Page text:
UK Prime Minister David Cameron Enthusiastically Supports the Development of Confucius Institutes in His Letter to Vice Minister of UK Department for Education

[Source]    Hanban [Time]    2014-04-28 13:42:20 

The full text of the signed letter from UK Prime Minister David Cameron

In his letter dated 27 February 2014, UK Prime Minister David Cameron wrote to the Vice Minister of UK Department for Education Liz Truss (Parliamentary Under Secretary of State) with his enthusiastic praise for the positive contribution made by Confucius Institutes to the promotion of Chinese language teaching in the UK. He pointed out that the establishment of Confucius Institutes has led to the increase number of young learners of Chinese language in the UK and brought forth inspiring prospects. He also stressed on the necessity to strengthen the ties between China and the UK and support the establishment of a Model Confucius Institute at the Institute of Education (IOE), University of London. The full text of the letter is as follows.

Dear Elizabeth,

During my recent visit to China I announced the UK's ambition to double the number of people learning Chinese languages in the UK from 200,000 to 400,000 by 2020. The estimated growth in the number of young people learning Mandarin as a result of establishing a Confucius Institute is hugely encouraging. By the end of 2016 the demand for Chinese learning in primary schools alone will have doubled; and by 2019 the number of children of primary school age learning Mandarin will have grown from around 30,000 to over 130,000.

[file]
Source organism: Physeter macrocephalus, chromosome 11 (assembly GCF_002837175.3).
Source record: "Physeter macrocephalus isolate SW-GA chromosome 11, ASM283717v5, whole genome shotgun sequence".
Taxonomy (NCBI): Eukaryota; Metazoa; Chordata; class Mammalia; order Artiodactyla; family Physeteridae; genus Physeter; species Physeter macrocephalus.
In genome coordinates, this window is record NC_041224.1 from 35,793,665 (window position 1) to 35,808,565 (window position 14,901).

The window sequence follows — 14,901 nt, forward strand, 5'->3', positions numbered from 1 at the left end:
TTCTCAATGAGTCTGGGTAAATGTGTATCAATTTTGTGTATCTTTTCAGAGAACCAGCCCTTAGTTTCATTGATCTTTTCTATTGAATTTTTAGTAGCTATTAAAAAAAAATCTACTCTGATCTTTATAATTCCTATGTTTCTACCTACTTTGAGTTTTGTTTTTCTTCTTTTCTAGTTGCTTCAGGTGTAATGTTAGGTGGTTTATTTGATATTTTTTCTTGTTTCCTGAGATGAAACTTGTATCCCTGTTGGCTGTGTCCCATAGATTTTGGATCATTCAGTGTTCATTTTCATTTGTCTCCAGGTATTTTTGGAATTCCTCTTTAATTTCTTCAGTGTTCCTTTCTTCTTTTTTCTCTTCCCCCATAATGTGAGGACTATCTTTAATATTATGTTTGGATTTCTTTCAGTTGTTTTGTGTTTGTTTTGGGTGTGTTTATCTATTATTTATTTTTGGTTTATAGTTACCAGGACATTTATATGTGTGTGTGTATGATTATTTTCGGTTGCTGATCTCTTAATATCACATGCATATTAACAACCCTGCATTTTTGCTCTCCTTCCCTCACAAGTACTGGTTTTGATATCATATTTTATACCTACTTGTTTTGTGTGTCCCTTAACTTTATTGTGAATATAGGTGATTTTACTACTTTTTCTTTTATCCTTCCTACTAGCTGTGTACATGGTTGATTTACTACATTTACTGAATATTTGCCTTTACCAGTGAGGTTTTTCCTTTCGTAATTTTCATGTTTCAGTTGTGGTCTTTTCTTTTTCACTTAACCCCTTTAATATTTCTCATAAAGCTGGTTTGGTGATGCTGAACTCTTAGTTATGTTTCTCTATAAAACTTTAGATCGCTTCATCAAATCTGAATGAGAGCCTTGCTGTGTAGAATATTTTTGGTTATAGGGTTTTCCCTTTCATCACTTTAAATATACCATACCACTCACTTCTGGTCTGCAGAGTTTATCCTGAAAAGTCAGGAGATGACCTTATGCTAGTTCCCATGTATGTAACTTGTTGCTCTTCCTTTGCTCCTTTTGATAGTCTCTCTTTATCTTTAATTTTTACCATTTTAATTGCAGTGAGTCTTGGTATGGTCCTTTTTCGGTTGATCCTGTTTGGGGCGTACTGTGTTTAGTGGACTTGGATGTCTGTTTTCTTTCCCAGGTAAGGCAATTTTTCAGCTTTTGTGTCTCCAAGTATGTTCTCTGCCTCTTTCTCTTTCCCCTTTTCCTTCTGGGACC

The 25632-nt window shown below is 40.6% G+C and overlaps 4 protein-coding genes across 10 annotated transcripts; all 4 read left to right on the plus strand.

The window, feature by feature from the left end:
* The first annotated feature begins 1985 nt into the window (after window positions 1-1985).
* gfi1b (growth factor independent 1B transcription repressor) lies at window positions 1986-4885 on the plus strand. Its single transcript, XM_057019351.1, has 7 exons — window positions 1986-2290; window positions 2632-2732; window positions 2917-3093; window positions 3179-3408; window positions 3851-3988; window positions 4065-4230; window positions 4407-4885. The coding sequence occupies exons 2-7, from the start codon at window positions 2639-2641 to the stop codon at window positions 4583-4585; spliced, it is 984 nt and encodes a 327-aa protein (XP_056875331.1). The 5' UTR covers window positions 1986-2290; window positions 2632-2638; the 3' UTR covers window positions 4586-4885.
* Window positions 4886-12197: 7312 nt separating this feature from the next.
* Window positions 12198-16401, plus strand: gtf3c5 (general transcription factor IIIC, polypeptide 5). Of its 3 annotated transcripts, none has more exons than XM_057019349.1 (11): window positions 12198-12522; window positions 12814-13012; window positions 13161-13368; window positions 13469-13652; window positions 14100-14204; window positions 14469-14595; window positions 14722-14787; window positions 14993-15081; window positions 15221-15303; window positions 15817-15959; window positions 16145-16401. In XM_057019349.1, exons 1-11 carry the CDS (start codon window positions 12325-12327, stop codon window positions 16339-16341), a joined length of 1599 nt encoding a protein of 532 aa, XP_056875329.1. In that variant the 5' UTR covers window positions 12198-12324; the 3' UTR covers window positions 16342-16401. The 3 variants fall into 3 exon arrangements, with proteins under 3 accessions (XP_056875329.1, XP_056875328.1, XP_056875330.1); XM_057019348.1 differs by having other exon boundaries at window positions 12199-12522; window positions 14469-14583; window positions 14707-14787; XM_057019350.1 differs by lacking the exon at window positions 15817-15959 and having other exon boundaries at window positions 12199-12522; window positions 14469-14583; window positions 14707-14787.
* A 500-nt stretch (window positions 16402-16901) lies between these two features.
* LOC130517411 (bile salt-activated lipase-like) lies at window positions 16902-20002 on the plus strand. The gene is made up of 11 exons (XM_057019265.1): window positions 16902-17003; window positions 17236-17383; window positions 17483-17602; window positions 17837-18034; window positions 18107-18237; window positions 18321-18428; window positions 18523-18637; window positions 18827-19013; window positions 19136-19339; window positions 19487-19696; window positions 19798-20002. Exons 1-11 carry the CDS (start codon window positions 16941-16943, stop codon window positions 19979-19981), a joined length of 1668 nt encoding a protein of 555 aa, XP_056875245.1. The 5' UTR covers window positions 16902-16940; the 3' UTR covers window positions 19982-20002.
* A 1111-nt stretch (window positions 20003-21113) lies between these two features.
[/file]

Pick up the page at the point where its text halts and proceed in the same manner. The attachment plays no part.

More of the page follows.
The work of the Confucius Institute will complement the exceptional work that the Hanban has been leading in partnership with the British Council. The vision is powerful; to double the number of children learning Chinese in schools, ultimately aiming for one teacher of Mandarin Chinese for every three secondary schools so that every child has the opportunity to learn Mandarin should they want to do so.

I am extremely supportive of the discussion you are undertaking with Madam Xu Lin of Hanban with regard to establishing a model Confucius Institute in London. This model Institute would enable thousands more young people to learn Mandarin and would complement the exciting progress already being made by the Confucius Institute in the UK. I look forward to hearing the outcome of your discussion.


By the end of 2013, there are altogether 25 Confucius Institutes and 92 Confucius Classrooms in the UK with 97,000 students, accounting for 50% of the total number of students in Europe. The Confucius Institutes in the UK have operated very well with full support from the British side. The Chinese teaching and cultural activities of Confucius Institutes in the UK are colourful and of great taste, which are often attended by political leaders of China, the UK and other countries.


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